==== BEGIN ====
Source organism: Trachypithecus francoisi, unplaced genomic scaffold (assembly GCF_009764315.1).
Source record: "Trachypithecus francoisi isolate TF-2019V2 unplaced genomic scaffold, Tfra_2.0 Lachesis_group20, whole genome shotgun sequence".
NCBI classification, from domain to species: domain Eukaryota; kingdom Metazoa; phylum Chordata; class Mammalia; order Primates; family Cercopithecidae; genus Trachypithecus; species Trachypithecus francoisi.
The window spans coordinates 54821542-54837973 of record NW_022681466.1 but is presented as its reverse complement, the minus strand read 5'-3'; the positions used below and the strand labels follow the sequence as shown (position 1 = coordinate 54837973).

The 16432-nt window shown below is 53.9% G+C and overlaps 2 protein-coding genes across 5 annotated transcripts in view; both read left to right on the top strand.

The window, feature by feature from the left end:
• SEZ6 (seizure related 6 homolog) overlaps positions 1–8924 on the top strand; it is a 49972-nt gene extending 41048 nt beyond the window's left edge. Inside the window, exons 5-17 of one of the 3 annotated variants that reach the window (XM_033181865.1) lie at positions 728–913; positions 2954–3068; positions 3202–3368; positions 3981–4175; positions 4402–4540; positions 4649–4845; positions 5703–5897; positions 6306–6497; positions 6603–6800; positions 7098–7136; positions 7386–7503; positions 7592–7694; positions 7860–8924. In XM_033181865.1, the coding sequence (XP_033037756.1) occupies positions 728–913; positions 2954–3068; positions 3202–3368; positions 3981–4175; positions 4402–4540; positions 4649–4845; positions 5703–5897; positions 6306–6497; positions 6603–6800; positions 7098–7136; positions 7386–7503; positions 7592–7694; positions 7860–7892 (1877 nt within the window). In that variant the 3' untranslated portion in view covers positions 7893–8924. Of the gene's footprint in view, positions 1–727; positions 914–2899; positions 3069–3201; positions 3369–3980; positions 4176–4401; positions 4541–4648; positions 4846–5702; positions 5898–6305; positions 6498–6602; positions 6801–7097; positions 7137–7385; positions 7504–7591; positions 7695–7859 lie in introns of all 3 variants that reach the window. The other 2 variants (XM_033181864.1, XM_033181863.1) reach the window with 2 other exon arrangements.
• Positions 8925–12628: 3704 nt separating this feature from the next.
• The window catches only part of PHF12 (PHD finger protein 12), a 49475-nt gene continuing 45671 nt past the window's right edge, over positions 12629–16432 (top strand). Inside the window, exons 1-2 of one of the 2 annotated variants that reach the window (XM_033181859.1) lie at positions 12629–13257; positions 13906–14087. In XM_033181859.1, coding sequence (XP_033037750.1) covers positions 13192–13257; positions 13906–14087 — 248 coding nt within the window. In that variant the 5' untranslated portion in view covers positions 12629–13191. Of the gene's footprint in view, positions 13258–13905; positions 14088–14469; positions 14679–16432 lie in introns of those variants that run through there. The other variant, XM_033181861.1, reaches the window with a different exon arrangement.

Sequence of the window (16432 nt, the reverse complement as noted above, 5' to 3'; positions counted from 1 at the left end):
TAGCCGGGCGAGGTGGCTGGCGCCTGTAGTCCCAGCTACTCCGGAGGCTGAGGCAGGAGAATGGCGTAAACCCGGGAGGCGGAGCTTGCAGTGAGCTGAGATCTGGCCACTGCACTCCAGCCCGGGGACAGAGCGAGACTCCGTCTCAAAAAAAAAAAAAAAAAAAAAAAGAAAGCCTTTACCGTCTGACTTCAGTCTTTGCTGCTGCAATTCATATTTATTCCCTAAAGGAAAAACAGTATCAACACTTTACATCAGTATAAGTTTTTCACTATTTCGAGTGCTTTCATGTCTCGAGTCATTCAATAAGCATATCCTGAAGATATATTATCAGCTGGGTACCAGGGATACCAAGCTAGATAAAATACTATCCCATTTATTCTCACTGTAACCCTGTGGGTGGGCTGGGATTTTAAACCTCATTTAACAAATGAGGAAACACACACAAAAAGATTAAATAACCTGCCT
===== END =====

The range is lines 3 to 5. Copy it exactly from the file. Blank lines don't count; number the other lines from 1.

NCBI classification, from domain to species: domain Eukaryota; kingdom Metazoa; phylum Chordata; class Mammalia; order Primates; family Cercopithecidae; genus Trachypithecus; species Trachypithecus francoisi.
The window spans coordinates 54821542-54837973 of record NW_022681466.1 but is presented as its reverse complement, the minus strand read 5'-3'; the positions used below and the strand labels follow the sequence as shown (position 1 = coordinate 54837973).

The 16432-nt window shown below is 53.9% G+C and overlaps 2 protein-coding genes across 5 annotated transcripts in view; both read left to right on the top strand.